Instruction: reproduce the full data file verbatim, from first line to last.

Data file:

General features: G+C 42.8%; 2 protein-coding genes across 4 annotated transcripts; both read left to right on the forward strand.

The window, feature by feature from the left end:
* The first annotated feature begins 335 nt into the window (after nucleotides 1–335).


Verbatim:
General features: G+C 42.8%; 2 protein-coding genes across 4 annotated transcripts; both read left to right on the forward strand.

The window, feature by feature from the left end:
* The first annotated feature begins 335 nt into the window (after nucleotides 1–335).